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Review by Cynthia Fuchs
Posted 21 January 2000

Written and Directed by Julie Taymor

 Starring Anthony Hopkins, 
Jessica Lange, Alan Cumming, 
Colm Feore, James Frain, 
Laura Fraser, Harry J. Lennix, 
Angus MacFadyen, Matthew Rhys, 
and Jonathan Rhys Meyers

Here's how the world might end. Close-up of a boy's eyes. Long shot of a kitchen table, cluttered with hot dogs, paper bags, toy soldiers, french fries, milk, and ketchup he's using as play-blood. The kid plays with his soldiers, zooming and roaring. You see the milk carton. You see the radio. You see an explosion blow through the window. Glass flies, the kid ducks, and suddenly, he's swooped up by a large man, who carries him into some basement otherworld that turns into the Coliseum. And then you see the troops, not-quite-ancient-Roman, their helmets, armor, and bare legs muddied, their marching weary but dead-on in synch. Like the boy, you watch with eyes wide.

Where the hell are you?

You are in the midst of the tumultuous first scenes of Titus, Julie Taymor's meltdown film of Shakespeare's most notoriously meltdown play, Titus Andronicus. The images in these first few minutes are brilliant and obnoxious, colliding fragments of bombastic history, hysterical mythology, and the onerous world of the mundane.  All these roiling excesses -- the military strutting, the war-zoney madness, the uncontainable passion -- are the best reasons to see Titus. Whatever else happens, and there's a lot, this bizarre initiation is worth the price of admission. But that isn't to say that the movie won't cost you.

Titus is based on one of the Bard's early plays, which was, reportedly, a great success during his lifetime but dismissed by subsequent generations of scholars and critics, mostly for its extravagance, its lunatic acts of vengeance and violence (even aside from the basic battlefield stuff, the play features multiple throat-cuttings and dismemberments, and one lavishly orchestrated instance of cannibalism). The drama, in other words, doesn't get much play in high school classrooms. And now comes Taymor, best known for her Big-Ideas Broadway production of The Lion King, embracing the very egregiousness that made previous readers cringe. And the result is a strange mix of daring, indulgence, and corny FX-ed apparitions.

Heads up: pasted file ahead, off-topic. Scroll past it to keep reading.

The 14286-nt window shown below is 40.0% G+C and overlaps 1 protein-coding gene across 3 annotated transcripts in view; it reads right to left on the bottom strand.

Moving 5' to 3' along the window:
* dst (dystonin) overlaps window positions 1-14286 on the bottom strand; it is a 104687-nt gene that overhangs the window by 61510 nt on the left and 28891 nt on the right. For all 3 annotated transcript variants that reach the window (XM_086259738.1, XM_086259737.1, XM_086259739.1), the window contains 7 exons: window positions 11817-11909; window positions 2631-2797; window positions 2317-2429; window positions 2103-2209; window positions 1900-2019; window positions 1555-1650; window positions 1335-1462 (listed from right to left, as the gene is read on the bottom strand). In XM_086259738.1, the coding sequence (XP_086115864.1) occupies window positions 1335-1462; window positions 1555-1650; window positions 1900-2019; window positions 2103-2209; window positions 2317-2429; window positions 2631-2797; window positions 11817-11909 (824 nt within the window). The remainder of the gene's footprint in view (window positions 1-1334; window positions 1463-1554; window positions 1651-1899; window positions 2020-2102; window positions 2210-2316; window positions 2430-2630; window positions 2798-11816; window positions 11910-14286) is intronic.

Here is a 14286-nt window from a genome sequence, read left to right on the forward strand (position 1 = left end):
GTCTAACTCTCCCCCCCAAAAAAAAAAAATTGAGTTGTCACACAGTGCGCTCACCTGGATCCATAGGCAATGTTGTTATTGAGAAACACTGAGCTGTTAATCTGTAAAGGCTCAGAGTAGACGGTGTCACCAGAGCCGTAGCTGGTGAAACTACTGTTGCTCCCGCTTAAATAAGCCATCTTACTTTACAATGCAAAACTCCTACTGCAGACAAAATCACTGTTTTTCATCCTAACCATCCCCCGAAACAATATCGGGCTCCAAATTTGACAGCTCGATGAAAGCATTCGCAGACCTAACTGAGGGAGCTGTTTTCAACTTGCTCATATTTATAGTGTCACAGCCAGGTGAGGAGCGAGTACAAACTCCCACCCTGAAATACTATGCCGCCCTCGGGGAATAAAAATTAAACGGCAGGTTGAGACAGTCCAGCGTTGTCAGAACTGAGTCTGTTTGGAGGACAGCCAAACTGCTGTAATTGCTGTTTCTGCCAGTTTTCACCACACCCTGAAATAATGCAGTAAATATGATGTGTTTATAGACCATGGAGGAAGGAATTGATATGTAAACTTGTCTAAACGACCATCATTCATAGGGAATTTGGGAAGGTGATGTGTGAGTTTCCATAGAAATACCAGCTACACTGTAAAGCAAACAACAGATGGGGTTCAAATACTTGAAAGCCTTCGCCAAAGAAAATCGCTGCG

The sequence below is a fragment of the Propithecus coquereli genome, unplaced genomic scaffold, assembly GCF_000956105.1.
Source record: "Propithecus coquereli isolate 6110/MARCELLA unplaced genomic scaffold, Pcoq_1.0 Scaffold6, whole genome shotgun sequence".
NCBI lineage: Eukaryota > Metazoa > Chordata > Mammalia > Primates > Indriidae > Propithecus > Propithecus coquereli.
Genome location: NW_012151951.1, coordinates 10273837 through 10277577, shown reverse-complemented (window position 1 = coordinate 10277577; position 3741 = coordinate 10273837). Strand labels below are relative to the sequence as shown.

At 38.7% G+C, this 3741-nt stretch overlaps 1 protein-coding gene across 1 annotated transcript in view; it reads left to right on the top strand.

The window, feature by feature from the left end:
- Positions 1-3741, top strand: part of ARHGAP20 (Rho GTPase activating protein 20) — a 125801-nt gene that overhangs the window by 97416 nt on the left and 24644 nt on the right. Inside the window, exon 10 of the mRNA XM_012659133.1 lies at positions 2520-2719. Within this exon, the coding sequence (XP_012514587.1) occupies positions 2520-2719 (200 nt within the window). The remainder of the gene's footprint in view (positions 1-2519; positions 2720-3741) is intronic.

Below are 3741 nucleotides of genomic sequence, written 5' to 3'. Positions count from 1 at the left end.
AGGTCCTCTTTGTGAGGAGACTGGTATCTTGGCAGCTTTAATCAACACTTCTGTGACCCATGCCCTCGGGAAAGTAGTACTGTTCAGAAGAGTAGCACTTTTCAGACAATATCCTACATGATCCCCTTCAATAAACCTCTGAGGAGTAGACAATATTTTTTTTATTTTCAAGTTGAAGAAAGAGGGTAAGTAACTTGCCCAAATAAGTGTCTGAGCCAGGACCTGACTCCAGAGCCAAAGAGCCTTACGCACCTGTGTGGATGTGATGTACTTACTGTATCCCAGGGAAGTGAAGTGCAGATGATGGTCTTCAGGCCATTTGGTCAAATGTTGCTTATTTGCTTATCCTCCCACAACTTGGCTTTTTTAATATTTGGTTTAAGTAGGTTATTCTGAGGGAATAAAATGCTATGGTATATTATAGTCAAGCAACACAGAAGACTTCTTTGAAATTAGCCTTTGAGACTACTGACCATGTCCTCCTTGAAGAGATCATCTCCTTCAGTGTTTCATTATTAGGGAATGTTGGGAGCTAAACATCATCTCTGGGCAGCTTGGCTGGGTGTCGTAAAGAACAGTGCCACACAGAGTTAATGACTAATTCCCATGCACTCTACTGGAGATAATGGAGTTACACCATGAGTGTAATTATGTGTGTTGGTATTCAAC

As you might guess from the above description, Taymor's movie (which is based on her own 1995 off-Broadway staging of Titus Andronicus) doesn't hold much faith in traditional realism or temporal logic. The visuals make Shakespeare's metaphors quite literal, and the plot turns are as nutty as you can imagine, swooping through time (from the kitchen scene to ancient Rome to the Elizabethan era). The film grants its characters room for all kinds of acting out: when Titus (Anthony Hopkins) is at a crossroads in his life, he's actually at a crossroads, filmed from low and high angles while he throws himself on the ground in despair; and when Titus's daughter Lavinia (Laura Fraser) is raped by her father's enemies, she suffers several, very visible, fates worse than death, including having her tongue cut out and her hands chopped off and replaced by twigs.